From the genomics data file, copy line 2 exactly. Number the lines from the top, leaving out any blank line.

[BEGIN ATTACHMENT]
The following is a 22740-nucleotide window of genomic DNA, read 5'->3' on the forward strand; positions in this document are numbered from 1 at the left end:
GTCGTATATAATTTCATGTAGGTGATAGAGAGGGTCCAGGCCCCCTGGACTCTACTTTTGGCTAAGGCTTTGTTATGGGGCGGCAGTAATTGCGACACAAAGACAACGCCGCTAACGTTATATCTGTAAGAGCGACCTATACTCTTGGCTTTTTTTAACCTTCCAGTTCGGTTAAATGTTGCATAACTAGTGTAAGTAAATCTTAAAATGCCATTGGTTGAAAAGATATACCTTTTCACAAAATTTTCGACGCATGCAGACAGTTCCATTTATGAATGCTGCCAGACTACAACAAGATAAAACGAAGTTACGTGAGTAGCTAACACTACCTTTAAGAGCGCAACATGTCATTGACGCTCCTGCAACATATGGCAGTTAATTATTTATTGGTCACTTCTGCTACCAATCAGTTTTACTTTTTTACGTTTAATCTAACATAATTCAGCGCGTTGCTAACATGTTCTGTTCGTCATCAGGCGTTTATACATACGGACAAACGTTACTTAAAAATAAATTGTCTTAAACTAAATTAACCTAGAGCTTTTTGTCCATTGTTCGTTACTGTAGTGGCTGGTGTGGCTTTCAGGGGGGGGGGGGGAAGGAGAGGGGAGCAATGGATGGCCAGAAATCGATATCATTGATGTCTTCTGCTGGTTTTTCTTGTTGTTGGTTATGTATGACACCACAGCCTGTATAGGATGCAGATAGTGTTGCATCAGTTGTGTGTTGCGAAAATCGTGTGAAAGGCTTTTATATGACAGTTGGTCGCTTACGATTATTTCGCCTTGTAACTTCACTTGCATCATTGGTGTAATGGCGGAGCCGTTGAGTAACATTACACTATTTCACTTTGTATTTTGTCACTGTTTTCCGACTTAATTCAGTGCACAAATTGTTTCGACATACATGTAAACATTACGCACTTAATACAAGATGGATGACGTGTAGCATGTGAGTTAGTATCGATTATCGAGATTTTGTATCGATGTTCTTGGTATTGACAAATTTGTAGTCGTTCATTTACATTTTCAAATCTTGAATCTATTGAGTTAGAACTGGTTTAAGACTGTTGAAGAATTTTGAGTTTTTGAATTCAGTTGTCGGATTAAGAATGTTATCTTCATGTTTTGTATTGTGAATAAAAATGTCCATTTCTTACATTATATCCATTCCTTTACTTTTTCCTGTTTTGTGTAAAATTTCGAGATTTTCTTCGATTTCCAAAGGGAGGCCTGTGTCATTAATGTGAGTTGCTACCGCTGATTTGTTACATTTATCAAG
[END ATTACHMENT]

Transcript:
GTCGTATATAATTTCATGTAGGTGATAGAGAGGGTCCAGGCCCCCTGGACTCTACTTTTGGCTAAGGCTTTGTTATGGGGCGGCAGTAATTGCGACACAAAGACAACGCCGCTAACGTTATATCTGTAAGAGCGACCTATACTCTTGGCTTTTTTTAACCTTCCAGTTCGGTTAAATGTTGCATAACTAGTGTAAGTAAATCTTAAAATGCCATTGGTTGAAAAGATATACCTTTTCACAAAATTTTCGACGCATGCAGACAGTTCCATTTATGAATGCTGCCAGACTACAACAAGATAAAACGAAGTTACGTGAGTAGCTAACACTACCTTTAAGAGCGCAACATGTCATTGACGCTCCTGCAACATATGGCAGTTAATTATTTATTGGTCACTTCTGCTACCAATCAGTTTTACTTTTTTACGTTTAATCTAACATAATTCAGCGCGTTGCTAACATGTTCTGTTCGTCATCAGGCGTTTATACATACGGACAAACGTTACTTAAAAATAAATTGTCTTAAACTAAATTAACCTAGAGCTTTTTGTCCATTGTTCGTTACTGTAGTGGCTGGTGTGGCTTTCAGGGGGGGGGGGGGAAGGAGAGGGGAGCAATGGATGGCCAGAAATCGATATCATTGATGTCTTCTGCTGGTTTTTCTTGTTGTTGGTTATGTATGACACCACAGCCTGTATAGGATGCAGATAGTGTTGCATCAGTTGTGTGTTGCGAAAATCGTGTGAAAGGCTTTTATATGACAGTTGGTCGCTTACGATTATTTCGCCTTGTAACTTCACTTGCATCATTGGTGTAATGGCGGAGCCGTTGAGTAACATTACACTATTTCACTTTGTATTTTGTCACTGTTTTCCGACTTAATTCAGTGCACAAATTGTTTCGACATACATGTAAACATTACGCACTTAATACAAGATGGATGACGTGTAGCATGTGAGTTAGTATCGATTATCGAGATTTTGTATCGATGTTCTTGGTATTGACAAATTTGTAGTCGTTCATTTACATTTTCAAATCTTGAATCTATTGAGTTAGAACTGGTTTAAGACTGTTGAAGAATTTTGAGTTTTTGAATTCAGTTGTCGGATTAAGAATGTTATCTTCATGTTTTGTATTGTGAATAAAAATGTCCATTTCTTACATTATATCCATTCCTTTACTTTTTCCTGTTTTGTGTAAAATTTCGAGATTTTCTTCGATTTCCAAAGGGAGGCCTGTGTCATTAATGTGAGTTGCTACCGCTGATTTGTTACATTTATCAAG